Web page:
Emotion Coaching Vs. Emotion Dismissing Parenting

John Gottman is best known for his research on couples (which I’ve written a few things about here) but I think that some of his most important work has been distinguishing two distinct parenting styles: emotion coaching and emotion dismissing. I’m reading his new book, The Science of Trust, right now, and he goes over these findings because it turns out these styles of relating to emotions have big ramifications on building or losing trust in one’s partner. I’ll write more about that as I come to understand it better. (And by the way, if you are a serious couples therapy nerd like me, this book is great. Check it out.)

The basic idea is that parents have different reactions to emotions in their children. We call these reactions “meta-emotions” because they are emotions about emotions. “Emotion coaching” means when an emotion shows up in your child, you treat it as useful information, you engage your child around it in a way that tells them it is OK to have that emotion. “Emotion dismissing” is the opposite. You communicate that they are choosing to have this emotion that you find unpleasant and that making that choice is unacceptable. (This is similar to a problematic parenting technique called “mystification” which I wrote a little about here.)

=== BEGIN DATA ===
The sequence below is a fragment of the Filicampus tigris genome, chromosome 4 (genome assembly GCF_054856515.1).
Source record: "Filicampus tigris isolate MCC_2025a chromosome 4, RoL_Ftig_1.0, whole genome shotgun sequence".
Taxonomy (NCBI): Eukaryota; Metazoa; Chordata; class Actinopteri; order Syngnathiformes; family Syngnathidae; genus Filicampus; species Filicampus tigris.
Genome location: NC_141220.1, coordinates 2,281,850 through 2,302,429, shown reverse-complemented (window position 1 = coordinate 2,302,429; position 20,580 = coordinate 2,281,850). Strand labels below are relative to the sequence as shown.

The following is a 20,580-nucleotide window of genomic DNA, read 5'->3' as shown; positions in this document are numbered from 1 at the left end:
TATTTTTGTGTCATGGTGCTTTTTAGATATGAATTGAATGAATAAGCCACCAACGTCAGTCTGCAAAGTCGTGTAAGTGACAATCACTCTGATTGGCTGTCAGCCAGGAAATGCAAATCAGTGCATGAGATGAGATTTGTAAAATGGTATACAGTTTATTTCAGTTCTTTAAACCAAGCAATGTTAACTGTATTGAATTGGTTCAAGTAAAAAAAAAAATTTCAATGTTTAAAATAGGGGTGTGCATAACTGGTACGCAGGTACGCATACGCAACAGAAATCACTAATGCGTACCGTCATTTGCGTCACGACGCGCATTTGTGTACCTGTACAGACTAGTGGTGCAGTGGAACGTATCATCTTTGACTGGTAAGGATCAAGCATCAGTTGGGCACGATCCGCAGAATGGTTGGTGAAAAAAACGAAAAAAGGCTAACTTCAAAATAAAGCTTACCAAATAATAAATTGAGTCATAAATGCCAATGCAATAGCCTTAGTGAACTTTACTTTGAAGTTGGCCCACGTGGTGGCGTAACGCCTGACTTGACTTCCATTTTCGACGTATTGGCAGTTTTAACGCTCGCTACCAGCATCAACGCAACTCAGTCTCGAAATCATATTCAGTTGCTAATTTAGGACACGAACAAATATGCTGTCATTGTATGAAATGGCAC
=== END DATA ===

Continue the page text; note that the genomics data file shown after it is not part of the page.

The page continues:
Clearly this is a potentially complicated phenomenon, because we can have different emotional reactions to each emotion in our kids. We may, for example, have a coaching reaction when a child shows, say, pride, but a dismissing reaction when they show anger. Or vice versa. And our reaction may be different in different contexts, like at home versus out shopping. And other cultural factors are at play, too, like gender or age of the child, which can cause us to react differently. For the following lists, Gottman is using the coaching/dismissing distinction with a broad brush. The list items are direct quotes from pp. 181-188, but the list titles are my paraphrases (note that “affect” is psych-speak for “emotion”):

What Emotion-Dismissing Parents Do:

  • They didn’t notice lower-intensity emotions in themselves or in their children (or in others, either). In one interview we asked two parents about how they reacted to their daughter’s sadness. The mom asked the dad, “Has Jessica ever been sad?” He said he didn’t think so, except maybe one time when she went to visit her grandmother alone and she was 4 years old. “When she boarded the airplane alone,” he said, “she looked a little sad.” But all children actually have a wide range of emotions in just a few short hours. A crayon may break, and the child becomes immediately sad and angry. These parents didn’t notice much of Jessica’s more subtle emotions.
  • They viewed negative affects as if they were toxins. They wanted to protect their child from ever having these negative emotions. They preferred a cheerful child.
  • They thought that the longer their child stayed in the negative emotional state, the more toxic its effect was.
  • They were impatient with their child’s negativity. They might even punish a child just for being angry, even if there was no misbehavior.